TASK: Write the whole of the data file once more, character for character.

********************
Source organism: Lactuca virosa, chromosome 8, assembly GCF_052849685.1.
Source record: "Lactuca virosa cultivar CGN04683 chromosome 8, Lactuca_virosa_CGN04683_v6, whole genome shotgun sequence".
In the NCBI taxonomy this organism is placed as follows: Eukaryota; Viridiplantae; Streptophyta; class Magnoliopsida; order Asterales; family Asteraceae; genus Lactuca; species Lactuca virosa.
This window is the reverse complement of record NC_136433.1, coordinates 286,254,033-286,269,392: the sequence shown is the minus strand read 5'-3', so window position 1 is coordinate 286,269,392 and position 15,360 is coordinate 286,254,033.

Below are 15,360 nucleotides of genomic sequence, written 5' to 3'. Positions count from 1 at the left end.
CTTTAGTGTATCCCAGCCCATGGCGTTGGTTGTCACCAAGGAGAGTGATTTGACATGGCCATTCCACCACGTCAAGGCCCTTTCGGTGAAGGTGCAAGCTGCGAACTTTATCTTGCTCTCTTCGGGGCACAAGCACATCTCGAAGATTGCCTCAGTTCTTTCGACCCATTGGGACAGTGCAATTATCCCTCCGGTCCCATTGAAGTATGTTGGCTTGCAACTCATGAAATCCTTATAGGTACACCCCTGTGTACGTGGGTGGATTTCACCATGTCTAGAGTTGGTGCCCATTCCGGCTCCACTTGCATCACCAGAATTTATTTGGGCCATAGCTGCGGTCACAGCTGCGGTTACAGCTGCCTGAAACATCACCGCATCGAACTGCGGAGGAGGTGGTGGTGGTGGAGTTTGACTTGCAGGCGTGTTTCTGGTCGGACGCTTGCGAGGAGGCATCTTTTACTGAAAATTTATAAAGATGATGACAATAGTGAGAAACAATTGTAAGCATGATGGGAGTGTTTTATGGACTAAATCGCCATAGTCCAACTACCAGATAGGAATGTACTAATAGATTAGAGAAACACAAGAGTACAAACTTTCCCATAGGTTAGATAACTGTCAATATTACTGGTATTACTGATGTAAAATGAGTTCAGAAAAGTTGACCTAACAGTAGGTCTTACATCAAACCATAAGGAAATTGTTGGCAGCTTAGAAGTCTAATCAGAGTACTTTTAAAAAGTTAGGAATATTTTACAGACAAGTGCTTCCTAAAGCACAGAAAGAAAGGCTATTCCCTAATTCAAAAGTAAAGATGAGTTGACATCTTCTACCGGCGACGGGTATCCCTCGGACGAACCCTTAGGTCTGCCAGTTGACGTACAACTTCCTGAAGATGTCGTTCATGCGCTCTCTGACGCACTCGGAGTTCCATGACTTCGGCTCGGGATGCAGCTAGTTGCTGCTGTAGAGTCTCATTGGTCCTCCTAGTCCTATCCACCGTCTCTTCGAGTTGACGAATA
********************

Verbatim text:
Source organism: Lactuca virosa, chromosome 8, assembly GCF_052849685.1.
Source record: "Lactuca virosa cultivar CGN04683 chromosome 8, Lactuca_virosa_CGN04683_v6, whole genome shotgun sequence".
In the NCBI taxonomy this organism is placed as follows: Eukaryota; Viridiplantae; Streptophyta; class Magnoliopsida; order Asterales; family Asteraceae; genus Lactuca; species Lactuca virosa.
This window is the reverse complement of record NC_136433.1, coordinates 286,254,033-286,269,392: the sequence shown is the minus strand read 5'-3', so window position 1 is coordinate 286,269,392 and position 15,360 is coordinate 286,254,033.

Below are 15,360 nucleotides of genomic sequence, written 5' to 3'. Positions count from 1 at the left end.
CTTTAGTGTATCCCAGCCCATGGCGTTGGTTGTCACCAAGGAGAGTGATTTGACATGGCCATTCCACCACGTCAAGGCCCTTTCGGTGAAGGTGCAAGCTGCGAACTTTATCTTGCTCTCTTCGGGGCACAAGCACATCTCGAAGATTGCCTCAGTTCTTTCGACCCATTGGGACAGTGCAATTATCCCTCCGGTCCCATTGAAGTATGTTGGCTTGCAACTCATGAAATCCTTATAGGTACACCCCTGTGTACGTGGGTGGATTTCACCATGTCTAGAGTTGGTGCCCATTCCGGCTCCACTTGCATCACCAGAATTTATTTGGGCCATAGCTGCGGTCACAGCTGCGGTTACAGCTGCCTGAAACATCACCGCATCGAACTGCGGAGGAGGTGGTGGTGGTGGAGTTTGACTTGCAGGCGTGTTTCTGGTCGGACGCTTGCGAGGAGGCATCTTTTACTGAAAATTTATAAAGATGATGACAATAGTGAGAAACAATTGTAAGCATGATGGGAGTGTTTTATGGACTAAATCGCCATAGTCCAACTACCAGATAGGAATGTACTAATAGATTAGAGAAACACAAGAGTACAAACTTTCCCATAGGTTAGATAACTGTCAATATTACTGGTATTACTGATGTAAAATGAGTTCAGAAAAGTTGACCTAACAGTAGGTCTTACATCAAACCATAAGGAAATTGTTGGCAGCTTAGAAGTCTAATCAGAGTACTTTTAAAAAGTTAGGAATATTTTACAGACAAGTGCTTCCTAAAGCACAGAAAGAAAGGCTATTCCCTAATTCAAAAGTAAAGATGAGTTGACATCTTCTACCGGCGACGGGTATCCCTCGGACGAACCCTTAGGTCTGCCAGTTGACGTACAACTTCCTGAAGATGTCGTTCATGCGCTCTCTGACGCACTCGGAGTTCCATGACTTCGGCTCGGGATGCAGCTAGTTGCTGCTGTAGAGTCTCATTGGTCCTCCTAGTCCTATCCACCGTCTCTTCGAGTTGACGAATA